Can you really catch up on sleep over the weekend?
It’s a common cycle. You don’t get enough sleep during the week. That leads to a weekend “catch-up,” which leads to not getting enough sleep during the week, and so on and so on.
But can you really catch up on all that sleep debt on the weekend? New research examined the data, and the short answer of their findings: No.
The research was published in Current Biology last month. The researchers assigned young, healthy adults to one of three groups – one that was able to sleep nine hours a night for nine nights, one that was able to sleep only five hours each night for nine nights, and a third group that was allowed to sleep five hours for five days (weekdays) followed by a weekend of unlimited sleep followed by two more days with limited sleep (five hours).
They then looked at factors impacted by insufficient sleep like weight gain and insulin sensitivity.
For both sleep-restricted groups who slept five hours consistently or during weekdays, the researchers saw an increase in weight gain and late-night (after dinner) snacking. While the third group whose restrictions were lifted on the weekends did consume fewer calories during that time, their after-dinner consumption and weight gain rose when they returned to insufficient sleep during the week. Both sleep-restricted groups saw a decrease in insulin sensitivity.
“Changing your sleep habits on the weekends can actually be detrimental for your health as you’re are changing your sleep architecture and circadian rhythms,” says Dr. Yelena Tumashova, a sleep medicine specialist at Advocate Lutheran General Hospital in Park Ridge, Ill. “It’s extremely important to follow the same sleep schedule during the week and on the weekends. Ideally all adults would sleep between seven and seven and a half hours a night, but for those that have a sleep debt and are looking to catch up on the weekend, a much more effective measure is keeping the same sleep schedule and adding a short nap, an hour at most, on the weekends.”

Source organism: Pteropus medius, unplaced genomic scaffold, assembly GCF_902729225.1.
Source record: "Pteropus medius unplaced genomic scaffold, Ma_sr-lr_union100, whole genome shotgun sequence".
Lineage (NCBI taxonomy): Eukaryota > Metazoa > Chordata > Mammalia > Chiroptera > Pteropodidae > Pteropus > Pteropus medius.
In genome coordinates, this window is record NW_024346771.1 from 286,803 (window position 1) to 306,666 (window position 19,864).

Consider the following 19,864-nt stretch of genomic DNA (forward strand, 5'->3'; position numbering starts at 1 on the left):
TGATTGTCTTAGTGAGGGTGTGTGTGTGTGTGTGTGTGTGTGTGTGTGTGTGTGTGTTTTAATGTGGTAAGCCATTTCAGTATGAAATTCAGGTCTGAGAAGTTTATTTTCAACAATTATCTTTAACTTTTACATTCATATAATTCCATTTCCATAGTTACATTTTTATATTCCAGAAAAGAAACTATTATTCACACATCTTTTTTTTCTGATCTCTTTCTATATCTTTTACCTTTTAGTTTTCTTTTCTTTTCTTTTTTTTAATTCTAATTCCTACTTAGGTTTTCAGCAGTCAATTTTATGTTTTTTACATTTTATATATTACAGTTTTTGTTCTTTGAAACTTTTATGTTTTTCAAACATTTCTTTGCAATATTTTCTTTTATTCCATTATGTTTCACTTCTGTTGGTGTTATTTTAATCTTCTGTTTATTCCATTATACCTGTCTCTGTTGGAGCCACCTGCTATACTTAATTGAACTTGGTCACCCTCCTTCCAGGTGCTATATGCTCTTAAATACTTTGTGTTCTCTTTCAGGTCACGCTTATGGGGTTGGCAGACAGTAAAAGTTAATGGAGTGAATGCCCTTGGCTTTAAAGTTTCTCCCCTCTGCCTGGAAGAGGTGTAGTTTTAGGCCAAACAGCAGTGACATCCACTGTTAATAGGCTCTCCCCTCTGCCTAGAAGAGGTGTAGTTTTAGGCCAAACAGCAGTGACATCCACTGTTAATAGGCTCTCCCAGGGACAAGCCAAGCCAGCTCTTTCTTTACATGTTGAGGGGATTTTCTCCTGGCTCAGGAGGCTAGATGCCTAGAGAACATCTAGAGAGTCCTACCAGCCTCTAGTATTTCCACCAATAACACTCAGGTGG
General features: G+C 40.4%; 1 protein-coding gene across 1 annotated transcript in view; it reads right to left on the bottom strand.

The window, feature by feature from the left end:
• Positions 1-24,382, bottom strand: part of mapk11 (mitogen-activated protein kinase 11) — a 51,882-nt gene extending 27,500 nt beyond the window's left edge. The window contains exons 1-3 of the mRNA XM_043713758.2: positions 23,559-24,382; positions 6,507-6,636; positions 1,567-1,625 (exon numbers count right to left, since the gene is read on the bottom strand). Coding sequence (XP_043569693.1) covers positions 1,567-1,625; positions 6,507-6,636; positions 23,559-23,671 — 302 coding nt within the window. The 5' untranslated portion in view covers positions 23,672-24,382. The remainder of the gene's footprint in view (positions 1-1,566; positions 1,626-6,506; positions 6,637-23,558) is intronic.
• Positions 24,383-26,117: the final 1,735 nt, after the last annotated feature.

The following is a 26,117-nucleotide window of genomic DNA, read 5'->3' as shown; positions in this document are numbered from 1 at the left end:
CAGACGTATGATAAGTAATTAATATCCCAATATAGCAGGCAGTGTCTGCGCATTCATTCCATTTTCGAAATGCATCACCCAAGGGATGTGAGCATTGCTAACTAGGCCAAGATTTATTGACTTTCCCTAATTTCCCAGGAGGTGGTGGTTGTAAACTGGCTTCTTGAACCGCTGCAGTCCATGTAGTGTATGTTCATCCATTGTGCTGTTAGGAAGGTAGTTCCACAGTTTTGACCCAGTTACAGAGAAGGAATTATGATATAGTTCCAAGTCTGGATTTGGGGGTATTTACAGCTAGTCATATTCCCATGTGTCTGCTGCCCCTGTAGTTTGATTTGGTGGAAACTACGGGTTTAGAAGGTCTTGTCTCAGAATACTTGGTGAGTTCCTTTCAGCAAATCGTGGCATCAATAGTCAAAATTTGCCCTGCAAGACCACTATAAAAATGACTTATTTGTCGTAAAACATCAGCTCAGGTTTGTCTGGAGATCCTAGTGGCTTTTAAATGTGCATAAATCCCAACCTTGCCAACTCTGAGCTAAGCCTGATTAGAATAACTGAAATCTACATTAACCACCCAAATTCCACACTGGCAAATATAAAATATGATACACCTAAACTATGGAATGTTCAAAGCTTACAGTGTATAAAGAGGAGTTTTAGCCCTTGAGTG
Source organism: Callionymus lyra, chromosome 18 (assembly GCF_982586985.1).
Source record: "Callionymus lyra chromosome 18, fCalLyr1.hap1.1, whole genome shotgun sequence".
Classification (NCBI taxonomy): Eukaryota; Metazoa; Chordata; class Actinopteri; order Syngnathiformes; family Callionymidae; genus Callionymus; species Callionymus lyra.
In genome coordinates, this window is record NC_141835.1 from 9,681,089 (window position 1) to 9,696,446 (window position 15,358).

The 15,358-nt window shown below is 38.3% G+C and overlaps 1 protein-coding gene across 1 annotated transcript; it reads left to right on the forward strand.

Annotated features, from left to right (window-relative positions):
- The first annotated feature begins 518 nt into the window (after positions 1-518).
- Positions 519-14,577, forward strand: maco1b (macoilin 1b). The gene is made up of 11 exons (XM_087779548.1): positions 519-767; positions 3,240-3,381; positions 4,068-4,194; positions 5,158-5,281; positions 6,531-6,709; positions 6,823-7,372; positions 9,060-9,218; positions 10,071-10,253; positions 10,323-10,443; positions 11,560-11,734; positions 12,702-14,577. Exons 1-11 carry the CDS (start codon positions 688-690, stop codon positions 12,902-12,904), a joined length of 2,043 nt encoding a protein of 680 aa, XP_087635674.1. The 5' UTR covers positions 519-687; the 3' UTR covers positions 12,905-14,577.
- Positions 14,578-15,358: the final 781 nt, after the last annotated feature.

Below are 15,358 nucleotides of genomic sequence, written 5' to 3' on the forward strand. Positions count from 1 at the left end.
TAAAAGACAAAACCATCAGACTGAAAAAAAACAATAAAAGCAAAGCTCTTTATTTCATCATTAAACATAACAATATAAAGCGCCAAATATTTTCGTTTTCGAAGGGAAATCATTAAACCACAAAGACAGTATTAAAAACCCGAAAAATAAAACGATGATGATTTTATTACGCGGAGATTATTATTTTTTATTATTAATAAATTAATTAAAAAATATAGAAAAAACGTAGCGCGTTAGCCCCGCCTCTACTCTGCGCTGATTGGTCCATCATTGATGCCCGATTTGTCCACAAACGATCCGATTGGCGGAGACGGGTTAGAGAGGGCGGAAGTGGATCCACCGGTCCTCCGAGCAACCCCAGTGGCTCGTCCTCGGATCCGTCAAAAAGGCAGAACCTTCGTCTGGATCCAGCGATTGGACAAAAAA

So what about the study findings and the impact of poor sleep on one’s health?
Dr. Tumashova is not surprised by the findings, as poor sleep affects your metabolic rate, which regulates during deep sleep. This can slow your metabolism, cause weight gain and even lead to Type 2 diabetes.
“Poor sleep also can cause daytime tiredness, leading to less exercise, less energy and when people are tired they tend to eat more unhealthy foods,” she adds. “It also can cause REM deprivation which can lead to depression or other mood disorders.”
But what if you can’t get in those important hours of sleep during the week?
“We often find excuses for why we can’t get sleep,” says Dr. Tumashova. “I encourage all my patients to make their sleep a priority. Oftentimes when we sit down and talk through those excuses, we’ll find that they aren’t relevant. For example, if you have to wake up early for work, try going to bed earlier.”
Having trouble getting to sleep early?
Start training your body. Create a positive sleep environment, without the TV or other screens and devices that distract us and keep us awake, Dr. Tumashova says.
“Make sure you’re only sleeping in the bedroom. Reserving that space for sleep trains our bodies to go to bed when we’re there,” she says.
About the Author
Jacqueline Hughes is the manager, media relations at Advocate Aurora Health. Previously, she was the public affairs and marketing manager at Advocate Lutheran General Hospital in Park Ridge, IL. She earned her BA in psychology at Stanford University in Palo Alto, California. Jackie has 10 plus years experience working in television and media and most recently worked at NBC 5 in Chicago. In her free time, she enjoys swimming, going to the movies and spending time with her family.